Rapper Jack Harlow released his new single “First Class” last Friday.
Chances are, if you're on TikTok, you've heard the clip and seen the videos with its sound. Harlow takes the pre-chorus to Fergie’s song and inserts his own lines in between spelling out letters: “I been a (G), throw up the (L), sex in the (A.M.), uh-huh/(O-R-O-U-S, yeah)/And I can put you in (first class).”
The verses cater toward Harlow’s confident persona, with lines like “Why do y'all sleep on me? I need reasons/Uh, I got plaques in thе mail, peak season/Shout out to my UPS workers makin' surе I receive 'em” and “Can’t lie, I’m on Angus Cloud nine” in reference to the Euphoria actor and a nod to feeling like he is on the top of the world.
Despite the 13-second clip going viral with more than 58 million views and 348K uses of the sound, there were many people who were disappointed with the verses of the song after hearing the sampled part go viral.
People were complaining the snippet was too gassed up or the song is already overplayed. But besides a few TikTok haters, the song has received relatively positive feedback.
Harlow took to Twitter just days prior on April 1 to announce that he was releasing new music.
In a Rolling Stone interview, he said the lead single he released a couple of months ago, “Nail Tech,” was his least favorite track on the album. But based on Harlow's personal TikTok, one can only assume he is proud of “First Class.”
“First Class” is at the top of the charts. It made Apple Music’s Top Best New Songs just a few hours after its release at midnight.
White rappers, due to their white privilege, are often questioned or don't fit in. This is even more so the case when they appropriate by acting and making music similar to Black rap trailblazers while maintaining the appearances and privilege of a white rapper.
But Harlow is different. The Kentucky native has grown to be one of the biggest rappers today — and his demeanor, presence and of course music have all captured the hearts of many.
He's self-aware of his status in a music industry that is led by many Black artists. Harlow told Billboard in 2021, “there’s a certain responsibility that comes with being a white man in a Black genre, and there’s certain things that have me regarded differently. But there is something exciting about skipping over any barriers that might be there and creating unity.”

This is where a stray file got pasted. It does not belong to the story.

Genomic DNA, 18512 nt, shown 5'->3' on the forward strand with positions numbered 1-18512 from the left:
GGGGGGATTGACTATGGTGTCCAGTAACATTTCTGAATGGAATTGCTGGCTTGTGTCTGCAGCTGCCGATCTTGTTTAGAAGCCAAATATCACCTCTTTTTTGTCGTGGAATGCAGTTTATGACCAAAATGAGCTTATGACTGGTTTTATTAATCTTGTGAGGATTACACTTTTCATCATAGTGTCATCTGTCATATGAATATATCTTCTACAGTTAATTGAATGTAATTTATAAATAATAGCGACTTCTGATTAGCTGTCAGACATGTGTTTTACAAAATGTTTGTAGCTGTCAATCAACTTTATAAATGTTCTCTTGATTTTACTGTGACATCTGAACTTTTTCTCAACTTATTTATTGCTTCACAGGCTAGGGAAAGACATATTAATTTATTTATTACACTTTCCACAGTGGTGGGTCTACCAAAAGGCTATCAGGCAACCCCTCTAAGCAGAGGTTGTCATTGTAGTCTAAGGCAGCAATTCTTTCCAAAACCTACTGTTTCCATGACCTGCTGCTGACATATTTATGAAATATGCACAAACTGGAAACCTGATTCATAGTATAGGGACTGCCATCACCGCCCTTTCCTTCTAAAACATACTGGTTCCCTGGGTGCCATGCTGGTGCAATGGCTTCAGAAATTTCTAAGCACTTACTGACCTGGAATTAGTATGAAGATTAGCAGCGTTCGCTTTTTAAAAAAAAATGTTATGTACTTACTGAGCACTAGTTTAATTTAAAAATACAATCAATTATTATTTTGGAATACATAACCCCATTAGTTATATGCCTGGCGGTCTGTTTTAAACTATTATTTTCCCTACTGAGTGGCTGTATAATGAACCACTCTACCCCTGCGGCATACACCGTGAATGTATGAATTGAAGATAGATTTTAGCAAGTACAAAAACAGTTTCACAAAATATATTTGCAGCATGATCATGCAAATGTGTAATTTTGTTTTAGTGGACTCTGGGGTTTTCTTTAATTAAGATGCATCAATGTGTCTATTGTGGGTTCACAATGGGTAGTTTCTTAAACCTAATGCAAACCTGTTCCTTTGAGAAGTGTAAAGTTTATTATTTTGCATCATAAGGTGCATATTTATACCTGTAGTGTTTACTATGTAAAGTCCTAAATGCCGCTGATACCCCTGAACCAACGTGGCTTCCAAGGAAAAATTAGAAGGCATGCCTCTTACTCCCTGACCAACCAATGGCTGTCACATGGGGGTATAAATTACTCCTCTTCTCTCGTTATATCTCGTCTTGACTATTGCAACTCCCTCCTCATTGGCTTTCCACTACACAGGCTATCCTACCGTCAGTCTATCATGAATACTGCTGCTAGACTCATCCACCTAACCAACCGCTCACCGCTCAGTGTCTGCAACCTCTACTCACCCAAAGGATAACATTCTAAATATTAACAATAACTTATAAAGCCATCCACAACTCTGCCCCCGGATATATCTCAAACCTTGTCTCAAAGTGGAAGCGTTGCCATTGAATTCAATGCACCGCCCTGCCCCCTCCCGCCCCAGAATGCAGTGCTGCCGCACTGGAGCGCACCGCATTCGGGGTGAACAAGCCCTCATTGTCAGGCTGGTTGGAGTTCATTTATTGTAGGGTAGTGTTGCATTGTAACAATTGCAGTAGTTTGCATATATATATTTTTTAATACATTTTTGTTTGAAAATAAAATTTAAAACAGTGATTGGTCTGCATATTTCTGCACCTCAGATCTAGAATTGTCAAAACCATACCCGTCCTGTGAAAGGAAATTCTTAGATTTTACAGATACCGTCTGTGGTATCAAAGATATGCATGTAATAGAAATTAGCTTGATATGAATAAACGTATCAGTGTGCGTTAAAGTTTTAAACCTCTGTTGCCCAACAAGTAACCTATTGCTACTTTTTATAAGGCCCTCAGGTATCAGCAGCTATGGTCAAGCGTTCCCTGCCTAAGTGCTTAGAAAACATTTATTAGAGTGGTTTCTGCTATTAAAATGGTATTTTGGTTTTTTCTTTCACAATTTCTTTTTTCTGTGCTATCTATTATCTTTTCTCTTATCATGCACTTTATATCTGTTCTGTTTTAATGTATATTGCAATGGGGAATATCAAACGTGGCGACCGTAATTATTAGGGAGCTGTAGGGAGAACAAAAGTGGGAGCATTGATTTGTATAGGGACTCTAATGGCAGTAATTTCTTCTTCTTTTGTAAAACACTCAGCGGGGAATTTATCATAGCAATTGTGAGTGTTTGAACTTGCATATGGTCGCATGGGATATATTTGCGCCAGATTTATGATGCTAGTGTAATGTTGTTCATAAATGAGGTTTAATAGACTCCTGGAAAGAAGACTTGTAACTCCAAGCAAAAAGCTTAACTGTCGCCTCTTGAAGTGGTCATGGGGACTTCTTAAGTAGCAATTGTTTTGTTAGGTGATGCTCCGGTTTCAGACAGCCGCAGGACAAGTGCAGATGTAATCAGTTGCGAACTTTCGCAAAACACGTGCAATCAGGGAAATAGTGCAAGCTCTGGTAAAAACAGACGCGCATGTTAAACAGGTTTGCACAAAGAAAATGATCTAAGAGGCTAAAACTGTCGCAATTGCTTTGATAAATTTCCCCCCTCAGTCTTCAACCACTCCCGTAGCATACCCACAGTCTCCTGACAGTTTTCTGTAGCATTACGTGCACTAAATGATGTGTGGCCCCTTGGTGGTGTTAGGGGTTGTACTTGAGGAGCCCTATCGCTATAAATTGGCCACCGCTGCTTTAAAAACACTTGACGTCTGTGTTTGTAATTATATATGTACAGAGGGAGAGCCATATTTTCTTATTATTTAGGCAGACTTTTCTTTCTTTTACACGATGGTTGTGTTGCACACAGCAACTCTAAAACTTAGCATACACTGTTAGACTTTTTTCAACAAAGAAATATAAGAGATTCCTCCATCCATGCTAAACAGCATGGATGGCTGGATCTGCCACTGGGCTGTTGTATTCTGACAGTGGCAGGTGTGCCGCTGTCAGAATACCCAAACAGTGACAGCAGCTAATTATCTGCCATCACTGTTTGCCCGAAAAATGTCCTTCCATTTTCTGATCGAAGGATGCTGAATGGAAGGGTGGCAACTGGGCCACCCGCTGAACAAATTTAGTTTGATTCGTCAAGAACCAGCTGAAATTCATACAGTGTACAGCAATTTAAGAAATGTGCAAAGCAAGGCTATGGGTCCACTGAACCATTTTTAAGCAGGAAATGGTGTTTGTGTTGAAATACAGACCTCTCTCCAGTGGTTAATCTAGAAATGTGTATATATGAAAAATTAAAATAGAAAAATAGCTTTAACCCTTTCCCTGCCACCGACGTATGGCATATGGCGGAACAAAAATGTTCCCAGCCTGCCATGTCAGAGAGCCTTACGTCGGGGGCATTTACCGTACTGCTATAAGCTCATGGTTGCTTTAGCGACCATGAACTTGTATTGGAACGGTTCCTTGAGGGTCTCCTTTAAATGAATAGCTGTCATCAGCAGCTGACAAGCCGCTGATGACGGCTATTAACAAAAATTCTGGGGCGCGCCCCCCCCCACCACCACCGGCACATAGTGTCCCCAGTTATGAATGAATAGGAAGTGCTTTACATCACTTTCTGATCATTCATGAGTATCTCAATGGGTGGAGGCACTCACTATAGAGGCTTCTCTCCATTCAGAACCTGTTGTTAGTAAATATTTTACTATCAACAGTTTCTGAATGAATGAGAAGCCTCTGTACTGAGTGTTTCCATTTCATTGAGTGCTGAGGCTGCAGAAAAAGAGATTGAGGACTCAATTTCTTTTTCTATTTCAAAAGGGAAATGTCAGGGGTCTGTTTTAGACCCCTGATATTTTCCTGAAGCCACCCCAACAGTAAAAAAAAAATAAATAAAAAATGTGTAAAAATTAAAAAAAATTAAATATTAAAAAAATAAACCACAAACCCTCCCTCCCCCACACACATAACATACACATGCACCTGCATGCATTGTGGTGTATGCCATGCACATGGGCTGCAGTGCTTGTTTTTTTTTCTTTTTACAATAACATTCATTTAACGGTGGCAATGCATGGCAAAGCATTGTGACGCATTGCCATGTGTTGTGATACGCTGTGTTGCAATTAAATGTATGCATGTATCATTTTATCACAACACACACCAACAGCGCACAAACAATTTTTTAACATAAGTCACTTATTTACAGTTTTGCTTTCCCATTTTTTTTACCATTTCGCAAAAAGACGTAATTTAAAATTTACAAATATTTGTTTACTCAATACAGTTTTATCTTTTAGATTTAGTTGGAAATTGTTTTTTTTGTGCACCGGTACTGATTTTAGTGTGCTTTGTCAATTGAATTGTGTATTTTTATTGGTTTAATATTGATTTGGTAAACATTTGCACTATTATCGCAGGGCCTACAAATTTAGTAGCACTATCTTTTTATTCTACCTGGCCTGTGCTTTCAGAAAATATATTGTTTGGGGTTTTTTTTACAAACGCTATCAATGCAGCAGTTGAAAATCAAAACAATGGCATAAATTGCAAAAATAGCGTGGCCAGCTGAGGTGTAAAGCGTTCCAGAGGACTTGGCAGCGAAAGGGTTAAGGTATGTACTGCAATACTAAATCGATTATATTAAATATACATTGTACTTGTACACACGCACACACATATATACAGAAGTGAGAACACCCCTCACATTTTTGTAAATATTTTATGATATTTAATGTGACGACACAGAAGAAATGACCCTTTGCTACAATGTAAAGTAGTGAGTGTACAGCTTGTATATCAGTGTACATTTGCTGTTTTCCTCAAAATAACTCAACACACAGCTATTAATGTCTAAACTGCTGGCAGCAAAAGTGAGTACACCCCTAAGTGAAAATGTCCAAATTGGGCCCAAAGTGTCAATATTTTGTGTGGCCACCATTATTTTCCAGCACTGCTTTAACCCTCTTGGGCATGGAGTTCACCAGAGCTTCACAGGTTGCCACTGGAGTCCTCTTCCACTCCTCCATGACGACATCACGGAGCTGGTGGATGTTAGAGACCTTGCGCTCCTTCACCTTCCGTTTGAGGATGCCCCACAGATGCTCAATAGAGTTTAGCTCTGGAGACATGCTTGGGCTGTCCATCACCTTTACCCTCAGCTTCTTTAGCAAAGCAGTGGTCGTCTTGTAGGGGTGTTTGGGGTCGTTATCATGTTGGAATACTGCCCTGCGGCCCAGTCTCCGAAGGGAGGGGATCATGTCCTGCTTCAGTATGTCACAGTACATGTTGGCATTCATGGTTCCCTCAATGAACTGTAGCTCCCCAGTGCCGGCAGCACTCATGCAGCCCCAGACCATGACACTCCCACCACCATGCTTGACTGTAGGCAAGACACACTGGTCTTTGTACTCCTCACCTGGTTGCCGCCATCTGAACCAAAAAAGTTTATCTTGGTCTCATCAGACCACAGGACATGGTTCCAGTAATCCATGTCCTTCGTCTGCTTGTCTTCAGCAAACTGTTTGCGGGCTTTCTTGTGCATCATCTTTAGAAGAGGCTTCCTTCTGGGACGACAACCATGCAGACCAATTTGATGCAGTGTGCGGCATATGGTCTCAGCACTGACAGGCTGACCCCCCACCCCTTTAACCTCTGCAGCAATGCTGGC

But it's not just his eagerness to make music and his excitement for his work that make Harlow popular — there are hundreds of girls dancing and singing and fantasizing over him. This with songs all adds up to explain his popularity and success.
Something that Harlow does differently and well is his use of instrumentals in his music. There is clear piano in the background of “First Class” which adds a juxtaposition to Harlow’s lyrics, instead of sounds getting lost behind the rap.
The flow, the beat, the background — it's all there. His music, regardless of if you like rap music, is something that can appeal to many. Harlow's lyrics have sexual innuendos (and maybe more than just innuendos), but he also raps about his life, Kentucky and even UPS.
It's Harlow’s feel-good music and feel-good beat that make him such a refreshing rapper.
After being featured in Lil Nas X’s hit “INDUSTRY BABY,” the attention on Harlow increased. Perhaps even Lil Nas X had some influence on another one of Harlow’s songs: Trumpets can be heard in the background of both “INDUSTRY BABY” and “Nail Tech,” which blend great with Harlow’s flow.
While the leading single for the upcoming album, “Nail Tech,” came out on Feb. 18, Harlow's newest studio album, “Come Home the Kids Miss You,” will be able to be streamed on music platforms on May 6.
Harlow is also expected to make a festival appearance once his new music is released at Governor's Ball at City Field in New York City on June 10.
From these two singles and the content he's already produced and been featured on, the world can only hope Harlow continues to grow bigger and that his newest album is a hit.